Jeanie nodded, then motioned with her finger. "Give me a sec." She walked over to the cash register and came back with a newspaper in her hands. "It was big enough news that it made the front page of the Lubbock Avalanche Journal."
She placed the newspaper on the table in front of Jack. He looked at the paper, his mind slowly absorbing the words. "Holy fuckin' shit," he said, his voice low.
Ennis looked at him. "What? What's goin' on?"
Jack turned the paper and slid it across the table to Ennis. Ennis looked first at the picture, a grainy black and white photo of a twisted mass of metal that at one time might have been a truck. His eyes rose to the headline, two inch tall letters that said, "Quanah Banker Killed In Train Collision." "What?" said Ennis again, still not comprehending.
Jeanie pointed to the words. "Quanah banker—Norm Crocker. He was killed last night when his truck stalled at the railroad crossing and was rammed by a freight train. Carried him 200 yards down the tracks before the train could finally stop."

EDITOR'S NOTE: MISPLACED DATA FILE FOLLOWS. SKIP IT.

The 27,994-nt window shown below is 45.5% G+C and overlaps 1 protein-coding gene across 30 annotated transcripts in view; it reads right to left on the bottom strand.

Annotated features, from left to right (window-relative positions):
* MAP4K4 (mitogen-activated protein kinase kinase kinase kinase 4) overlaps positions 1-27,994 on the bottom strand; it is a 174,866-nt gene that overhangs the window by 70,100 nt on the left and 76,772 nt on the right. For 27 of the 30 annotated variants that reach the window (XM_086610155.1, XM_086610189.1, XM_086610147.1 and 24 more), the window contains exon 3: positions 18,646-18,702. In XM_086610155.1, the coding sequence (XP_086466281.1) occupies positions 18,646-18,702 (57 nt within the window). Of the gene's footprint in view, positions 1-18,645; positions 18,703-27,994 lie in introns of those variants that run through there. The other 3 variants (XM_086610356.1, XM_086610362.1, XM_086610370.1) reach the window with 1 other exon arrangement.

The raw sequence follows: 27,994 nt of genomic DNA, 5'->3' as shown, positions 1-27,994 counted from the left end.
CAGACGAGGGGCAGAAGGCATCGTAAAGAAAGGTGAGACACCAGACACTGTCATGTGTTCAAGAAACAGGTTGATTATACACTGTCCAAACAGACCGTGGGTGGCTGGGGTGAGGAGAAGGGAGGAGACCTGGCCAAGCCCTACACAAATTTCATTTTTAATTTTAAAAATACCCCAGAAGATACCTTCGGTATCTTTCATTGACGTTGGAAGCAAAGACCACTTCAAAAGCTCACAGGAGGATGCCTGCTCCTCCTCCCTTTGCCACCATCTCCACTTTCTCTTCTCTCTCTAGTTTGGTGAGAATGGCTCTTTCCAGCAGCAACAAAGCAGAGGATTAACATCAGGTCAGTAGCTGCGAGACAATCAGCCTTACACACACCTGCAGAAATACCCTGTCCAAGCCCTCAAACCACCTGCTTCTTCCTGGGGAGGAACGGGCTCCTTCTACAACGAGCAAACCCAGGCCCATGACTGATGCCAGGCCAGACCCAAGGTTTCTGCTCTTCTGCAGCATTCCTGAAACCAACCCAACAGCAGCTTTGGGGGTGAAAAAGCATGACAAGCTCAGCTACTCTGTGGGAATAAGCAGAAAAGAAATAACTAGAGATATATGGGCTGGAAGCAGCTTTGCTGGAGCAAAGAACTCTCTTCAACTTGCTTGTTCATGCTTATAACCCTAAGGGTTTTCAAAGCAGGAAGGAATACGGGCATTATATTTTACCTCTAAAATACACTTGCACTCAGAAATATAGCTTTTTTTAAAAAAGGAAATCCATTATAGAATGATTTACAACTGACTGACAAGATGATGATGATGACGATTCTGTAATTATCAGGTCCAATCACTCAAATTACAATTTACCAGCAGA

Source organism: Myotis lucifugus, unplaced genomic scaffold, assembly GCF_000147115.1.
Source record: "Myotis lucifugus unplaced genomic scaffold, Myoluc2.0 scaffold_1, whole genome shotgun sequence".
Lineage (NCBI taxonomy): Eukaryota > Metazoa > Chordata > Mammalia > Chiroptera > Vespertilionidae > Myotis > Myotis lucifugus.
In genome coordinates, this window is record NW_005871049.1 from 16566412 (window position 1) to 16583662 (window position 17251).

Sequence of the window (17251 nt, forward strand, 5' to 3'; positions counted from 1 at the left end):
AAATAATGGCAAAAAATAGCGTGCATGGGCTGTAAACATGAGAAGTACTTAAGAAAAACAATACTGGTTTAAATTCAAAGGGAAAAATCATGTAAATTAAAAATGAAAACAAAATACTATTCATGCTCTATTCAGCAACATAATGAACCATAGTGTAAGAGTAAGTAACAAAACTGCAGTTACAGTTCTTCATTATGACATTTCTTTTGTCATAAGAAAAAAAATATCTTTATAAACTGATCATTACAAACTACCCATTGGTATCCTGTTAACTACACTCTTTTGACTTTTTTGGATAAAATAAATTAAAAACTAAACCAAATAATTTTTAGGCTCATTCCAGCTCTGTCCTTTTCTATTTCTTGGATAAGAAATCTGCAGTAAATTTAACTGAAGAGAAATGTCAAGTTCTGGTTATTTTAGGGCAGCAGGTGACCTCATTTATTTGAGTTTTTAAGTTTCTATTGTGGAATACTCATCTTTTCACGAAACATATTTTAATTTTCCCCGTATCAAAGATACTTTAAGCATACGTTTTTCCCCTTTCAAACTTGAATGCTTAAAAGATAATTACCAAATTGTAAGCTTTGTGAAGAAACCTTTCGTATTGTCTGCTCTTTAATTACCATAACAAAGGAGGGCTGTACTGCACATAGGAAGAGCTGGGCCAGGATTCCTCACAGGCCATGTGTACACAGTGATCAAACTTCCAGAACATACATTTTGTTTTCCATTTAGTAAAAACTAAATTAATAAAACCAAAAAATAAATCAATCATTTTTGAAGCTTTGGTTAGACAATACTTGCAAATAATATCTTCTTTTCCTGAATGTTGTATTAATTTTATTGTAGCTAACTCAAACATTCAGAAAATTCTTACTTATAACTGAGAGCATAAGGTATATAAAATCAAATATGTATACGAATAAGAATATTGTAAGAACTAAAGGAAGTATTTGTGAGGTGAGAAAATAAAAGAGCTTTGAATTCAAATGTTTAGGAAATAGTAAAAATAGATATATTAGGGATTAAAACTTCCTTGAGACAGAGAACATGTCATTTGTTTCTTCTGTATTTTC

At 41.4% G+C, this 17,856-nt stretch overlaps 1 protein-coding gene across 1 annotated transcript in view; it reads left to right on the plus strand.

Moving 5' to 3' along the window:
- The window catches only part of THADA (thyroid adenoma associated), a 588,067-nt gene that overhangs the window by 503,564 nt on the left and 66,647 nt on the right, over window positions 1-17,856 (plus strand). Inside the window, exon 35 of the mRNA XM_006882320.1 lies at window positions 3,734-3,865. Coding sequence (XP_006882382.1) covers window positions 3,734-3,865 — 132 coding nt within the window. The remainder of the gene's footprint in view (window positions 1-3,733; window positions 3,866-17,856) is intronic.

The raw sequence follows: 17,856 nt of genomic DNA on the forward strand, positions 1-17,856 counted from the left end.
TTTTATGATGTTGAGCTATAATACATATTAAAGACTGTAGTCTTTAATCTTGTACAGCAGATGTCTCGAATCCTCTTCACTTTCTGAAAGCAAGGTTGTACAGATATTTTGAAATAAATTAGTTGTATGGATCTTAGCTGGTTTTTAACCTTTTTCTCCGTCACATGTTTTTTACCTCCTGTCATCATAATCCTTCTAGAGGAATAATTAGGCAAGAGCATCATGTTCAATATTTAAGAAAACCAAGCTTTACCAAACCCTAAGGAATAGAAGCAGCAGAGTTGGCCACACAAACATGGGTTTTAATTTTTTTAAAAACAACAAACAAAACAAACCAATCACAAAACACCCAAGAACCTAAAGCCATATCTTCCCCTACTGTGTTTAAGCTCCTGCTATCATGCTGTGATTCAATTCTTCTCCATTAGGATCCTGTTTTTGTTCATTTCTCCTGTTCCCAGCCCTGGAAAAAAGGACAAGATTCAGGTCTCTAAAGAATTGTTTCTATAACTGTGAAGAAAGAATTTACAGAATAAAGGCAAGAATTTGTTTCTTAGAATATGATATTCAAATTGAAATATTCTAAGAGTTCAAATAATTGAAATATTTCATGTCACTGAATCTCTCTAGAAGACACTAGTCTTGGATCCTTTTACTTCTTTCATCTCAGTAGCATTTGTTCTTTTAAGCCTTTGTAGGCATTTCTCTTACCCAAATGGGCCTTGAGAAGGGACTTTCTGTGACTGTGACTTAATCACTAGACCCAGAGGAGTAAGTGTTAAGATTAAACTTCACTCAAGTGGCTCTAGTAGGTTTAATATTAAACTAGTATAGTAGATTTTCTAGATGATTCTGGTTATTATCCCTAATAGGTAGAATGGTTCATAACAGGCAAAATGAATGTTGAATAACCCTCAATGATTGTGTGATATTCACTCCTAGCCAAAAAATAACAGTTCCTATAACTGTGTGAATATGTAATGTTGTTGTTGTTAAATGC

"Holy shit," said Ennis.
"Holy shit is right," said Jeanie. "I don't like t'speak ill of the dead, but in his case, it is good riddance t'bad baggage."
"What happened, exactly?" asked Jack, not having the paper in front of him to read the story.
"Norm had a coupla good ol'boy buddies he liked t'drink with. Story is that last night, he got good and liquored up, drivin' drunk, truck stalled. Others are sayin' that he passed out at the wheel and it was just an inconvenient accident that he happened t'pass out in the middle of a railroad crossing. Whatever," she shrugged, "the freight train came through, going 45 miles per hour and it just picked up Norm's truck and crushed it like a toy."